Should these measures fail, more-heroic efforts are called into play. One is an injection in the ear of the antibiotic gentamicin, which destroys the ear’s balance organ and eliminates dizziness. Another approach is the Meniett device, a little gadget that creates pressure pulses that are transmitted to the inner ear. The pulses pump fluid out. A doctor has to make a small hole in the eardrum so the pressure waves can make their way to the inner ear. An ear, nose and throat doctor can evaluate you and determine if you are a candidate for these treatments or for other treatments I haven’t discussed. The booklet on vertigo discusses its many causes and treatments. Readers can obtain a copy by writing: Dr. Donohue -- No. 801W, Box 536475. Orlando, FL 32853-6475. Enclose a check or money order (no cash) for $4.75 U.S./$6 Can. with the recipient’s printed name and address. Please allow four weeks for delivery.

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1. FOOD & DRINK: What vegetable also is known as a pieplant? 2. EXPLORERS: Which famous explorer also served as a governor of Arizona in the late 1800s? 3. LANGUAGE: What does the Latin term “pro forma” mean?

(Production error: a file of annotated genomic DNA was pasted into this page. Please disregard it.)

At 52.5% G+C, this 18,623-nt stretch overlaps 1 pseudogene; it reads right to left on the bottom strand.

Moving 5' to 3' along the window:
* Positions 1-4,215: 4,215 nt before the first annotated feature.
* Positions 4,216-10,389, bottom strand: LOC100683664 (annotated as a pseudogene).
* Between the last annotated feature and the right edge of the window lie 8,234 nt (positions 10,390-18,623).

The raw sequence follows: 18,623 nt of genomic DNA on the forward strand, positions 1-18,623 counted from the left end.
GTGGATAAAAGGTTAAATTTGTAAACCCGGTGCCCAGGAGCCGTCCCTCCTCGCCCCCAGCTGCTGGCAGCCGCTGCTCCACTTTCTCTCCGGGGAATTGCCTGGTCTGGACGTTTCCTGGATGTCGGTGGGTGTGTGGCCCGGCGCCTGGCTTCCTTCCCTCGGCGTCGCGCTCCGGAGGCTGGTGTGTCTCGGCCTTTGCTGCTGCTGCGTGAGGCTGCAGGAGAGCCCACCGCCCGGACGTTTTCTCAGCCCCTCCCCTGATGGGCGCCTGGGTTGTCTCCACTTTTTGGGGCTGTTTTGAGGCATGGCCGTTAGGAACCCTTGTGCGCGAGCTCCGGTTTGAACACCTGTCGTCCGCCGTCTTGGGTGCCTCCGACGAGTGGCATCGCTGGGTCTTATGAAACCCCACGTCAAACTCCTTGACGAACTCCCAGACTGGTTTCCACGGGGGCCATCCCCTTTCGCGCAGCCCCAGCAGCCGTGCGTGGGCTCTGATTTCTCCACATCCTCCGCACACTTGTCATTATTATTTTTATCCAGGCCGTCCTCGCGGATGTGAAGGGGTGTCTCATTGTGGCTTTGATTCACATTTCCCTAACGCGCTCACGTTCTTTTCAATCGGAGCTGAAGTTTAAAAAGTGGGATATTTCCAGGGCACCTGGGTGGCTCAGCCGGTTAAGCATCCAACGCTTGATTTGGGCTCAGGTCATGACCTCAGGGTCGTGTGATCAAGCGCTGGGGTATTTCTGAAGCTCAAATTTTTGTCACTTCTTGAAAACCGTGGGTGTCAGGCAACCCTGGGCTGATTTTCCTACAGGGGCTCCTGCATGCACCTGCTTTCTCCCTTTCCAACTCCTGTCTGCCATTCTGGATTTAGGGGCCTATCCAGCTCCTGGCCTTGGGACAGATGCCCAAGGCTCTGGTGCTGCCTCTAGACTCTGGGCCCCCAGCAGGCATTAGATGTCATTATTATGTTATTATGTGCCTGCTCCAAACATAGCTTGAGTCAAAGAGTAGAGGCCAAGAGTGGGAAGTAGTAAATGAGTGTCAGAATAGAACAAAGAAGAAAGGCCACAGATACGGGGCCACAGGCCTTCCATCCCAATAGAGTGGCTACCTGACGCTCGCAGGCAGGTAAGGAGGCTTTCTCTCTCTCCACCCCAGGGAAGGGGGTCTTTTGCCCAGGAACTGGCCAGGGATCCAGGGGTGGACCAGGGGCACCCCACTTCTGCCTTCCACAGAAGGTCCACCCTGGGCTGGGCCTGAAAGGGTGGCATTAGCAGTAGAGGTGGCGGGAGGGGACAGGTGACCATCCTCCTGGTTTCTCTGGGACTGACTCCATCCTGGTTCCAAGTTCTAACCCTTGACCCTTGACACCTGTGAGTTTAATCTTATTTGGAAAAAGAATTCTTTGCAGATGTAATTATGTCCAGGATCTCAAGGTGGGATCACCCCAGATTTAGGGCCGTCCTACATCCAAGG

Here are some food safety tips from the www.IsItDoneYet.gov website:

Picnic Food Warning The Centers for Disease Control and Prevention is warning us about picnic food, and what it says applies especially to seniors. It seems there’s another potential food-borne illness: Listeria. Picnic foods -- hot dogs, deli meats, prepared salads, meat spreads from the deli case and soft cheeses -- can contain bacteria called Listeria. Smoked seafood and unpasteurized milk also can harbor Listeria. Even if the bacteria has been killed by cooking, it can be recontaminated because the bacteria can grow at refrigerator temperature. In addition to food poisoning, those with health risks can come down with a very serious infection after consuming Listeriacontaminated foods. Even for seniors without medical conditions, healing from an infection can include long hospitalizations -- or even death.